St. Vincent Healthcare is honoring emergency service (EMS) professionals this week for National Emergency Services Week.
According to the hospital, this week is designed to honor local EMS professionals who humbly provide lifesaving services to the community.
EMS professionals include fire, law enforcement and medical personnel. To honor these individuals, St. V’s hosted a barbecue Thursday afternoon near the emergency department from 11 a.m. to noon. EMS professionals were able to have lunch and chat with other medical personnel.
Lyndy Gurchiek, director of the Laurel ambulance service, said Thursday afternoon that being a paramedic is the greatest job in the world. She has been an EMS professional since 1988 and said that it is important for people in the community to be able to call for help when needed and rely on experienced professionals.
Gurchiek said that it is great to be honored by ST. V’s and the community during this week.
“Being a director, I don’t think people know how much time and effort that EMS providers put into their job and how much passion that they have for it. People literally volunteer their time for people that are sick hurt in the community,” said Gurchiek.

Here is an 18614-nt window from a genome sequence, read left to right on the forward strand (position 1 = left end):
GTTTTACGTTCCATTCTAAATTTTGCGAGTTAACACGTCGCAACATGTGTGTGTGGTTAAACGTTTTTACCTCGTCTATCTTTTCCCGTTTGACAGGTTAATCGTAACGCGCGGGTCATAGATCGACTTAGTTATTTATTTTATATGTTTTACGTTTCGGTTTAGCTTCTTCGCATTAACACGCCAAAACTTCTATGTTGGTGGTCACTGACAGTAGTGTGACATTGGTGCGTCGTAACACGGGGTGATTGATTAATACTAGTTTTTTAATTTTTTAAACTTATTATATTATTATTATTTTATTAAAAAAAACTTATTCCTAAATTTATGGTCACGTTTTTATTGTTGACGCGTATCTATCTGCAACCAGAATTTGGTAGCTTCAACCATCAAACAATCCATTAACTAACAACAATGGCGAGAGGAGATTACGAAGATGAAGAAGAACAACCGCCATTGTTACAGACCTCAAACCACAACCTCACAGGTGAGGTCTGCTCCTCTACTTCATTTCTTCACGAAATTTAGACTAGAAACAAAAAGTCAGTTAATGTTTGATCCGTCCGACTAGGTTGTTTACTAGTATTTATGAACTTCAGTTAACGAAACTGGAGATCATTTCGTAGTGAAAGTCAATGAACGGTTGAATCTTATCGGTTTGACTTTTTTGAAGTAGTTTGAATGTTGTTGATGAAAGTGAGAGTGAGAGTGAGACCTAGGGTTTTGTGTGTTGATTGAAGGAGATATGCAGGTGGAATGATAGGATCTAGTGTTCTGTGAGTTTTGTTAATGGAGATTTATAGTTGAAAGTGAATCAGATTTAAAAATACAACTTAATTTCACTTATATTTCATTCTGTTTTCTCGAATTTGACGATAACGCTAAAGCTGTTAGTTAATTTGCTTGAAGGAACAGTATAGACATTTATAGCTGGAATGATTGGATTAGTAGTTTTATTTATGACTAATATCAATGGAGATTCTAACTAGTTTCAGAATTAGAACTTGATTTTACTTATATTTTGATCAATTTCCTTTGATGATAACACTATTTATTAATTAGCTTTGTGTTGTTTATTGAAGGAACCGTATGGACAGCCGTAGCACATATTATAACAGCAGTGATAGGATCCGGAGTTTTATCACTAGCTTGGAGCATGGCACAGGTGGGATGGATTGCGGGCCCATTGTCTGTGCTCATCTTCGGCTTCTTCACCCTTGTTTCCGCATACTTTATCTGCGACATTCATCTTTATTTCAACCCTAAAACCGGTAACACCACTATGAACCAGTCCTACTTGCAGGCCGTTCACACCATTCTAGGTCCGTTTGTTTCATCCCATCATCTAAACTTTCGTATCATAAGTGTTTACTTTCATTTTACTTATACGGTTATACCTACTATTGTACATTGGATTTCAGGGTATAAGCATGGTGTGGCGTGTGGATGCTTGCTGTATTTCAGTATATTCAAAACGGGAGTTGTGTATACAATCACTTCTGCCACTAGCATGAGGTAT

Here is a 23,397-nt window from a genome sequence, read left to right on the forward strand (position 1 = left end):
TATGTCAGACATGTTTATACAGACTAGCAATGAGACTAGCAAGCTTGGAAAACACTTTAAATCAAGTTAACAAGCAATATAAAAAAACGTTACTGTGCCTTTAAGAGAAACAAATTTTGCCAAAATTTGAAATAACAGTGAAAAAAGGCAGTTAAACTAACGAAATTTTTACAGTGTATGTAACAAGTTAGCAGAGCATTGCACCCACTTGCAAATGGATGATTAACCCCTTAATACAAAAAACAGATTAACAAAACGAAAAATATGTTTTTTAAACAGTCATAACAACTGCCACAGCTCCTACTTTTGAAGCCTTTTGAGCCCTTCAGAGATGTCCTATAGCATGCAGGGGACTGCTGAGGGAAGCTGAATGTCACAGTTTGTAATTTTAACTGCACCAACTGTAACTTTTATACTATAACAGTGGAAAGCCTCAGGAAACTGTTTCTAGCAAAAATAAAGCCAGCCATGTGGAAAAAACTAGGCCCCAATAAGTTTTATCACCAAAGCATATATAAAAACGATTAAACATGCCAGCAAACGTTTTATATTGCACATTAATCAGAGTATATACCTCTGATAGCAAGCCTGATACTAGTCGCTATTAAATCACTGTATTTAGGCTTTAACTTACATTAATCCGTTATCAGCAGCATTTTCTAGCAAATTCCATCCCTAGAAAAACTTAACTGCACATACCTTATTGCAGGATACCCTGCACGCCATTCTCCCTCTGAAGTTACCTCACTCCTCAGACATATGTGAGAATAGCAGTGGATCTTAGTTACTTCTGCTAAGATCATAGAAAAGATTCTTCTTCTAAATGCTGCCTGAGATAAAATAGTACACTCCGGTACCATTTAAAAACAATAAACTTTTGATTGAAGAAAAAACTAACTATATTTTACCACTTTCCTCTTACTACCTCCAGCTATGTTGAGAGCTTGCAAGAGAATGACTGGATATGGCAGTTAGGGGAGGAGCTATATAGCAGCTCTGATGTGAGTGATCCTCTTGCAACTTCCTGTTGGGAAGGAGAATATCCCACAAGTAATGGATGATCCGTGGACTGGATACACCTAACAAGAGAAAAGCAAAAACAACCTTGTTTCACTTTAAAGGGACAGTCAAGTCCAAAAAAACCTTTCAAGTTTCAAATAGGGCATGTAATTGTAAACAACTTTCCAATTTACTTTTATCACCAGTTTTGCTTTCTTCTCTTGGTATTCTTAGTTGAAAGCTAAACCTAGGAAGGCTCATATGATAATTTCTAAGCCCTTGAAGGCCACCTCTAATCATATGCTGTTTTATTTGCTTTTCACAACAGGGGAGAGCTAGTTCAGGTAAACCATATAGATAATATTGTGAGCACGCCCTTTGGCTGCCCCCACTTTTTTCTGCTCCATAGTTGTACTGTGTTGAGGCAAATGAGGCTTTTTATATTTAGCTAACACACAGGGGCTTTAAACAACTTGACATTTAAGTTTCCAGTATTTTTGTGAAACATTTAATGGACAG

Gurchiek also noted the challenges that have been faced this past year during the COVID-19 pandemic. She said it was hard for all facets of the medical field, but she said the crews handled the changes very well.
Barry McKenzie, St. Vincent Healthcare trauma medical director, said Thursday that EMS professionals face a bulk of the challenges day to day.
“We are kind of the end of this. I always joke, we are in the shiny castle. The EMS folks are the hard workers. They get up, they respond, they work in all different environments and conditions, and they really have a tough job,” said McKenzie.
McKenzie said EMS professionals are the source of vital information when a patient is brought to the hospital. He said when a trauma patient comes in, they take a “trauma timeout”.
“We listen to the paramedic because they are the ones on scene. They are the medical providers to that patient. They know more than anybody else in the room,” said McKenzie.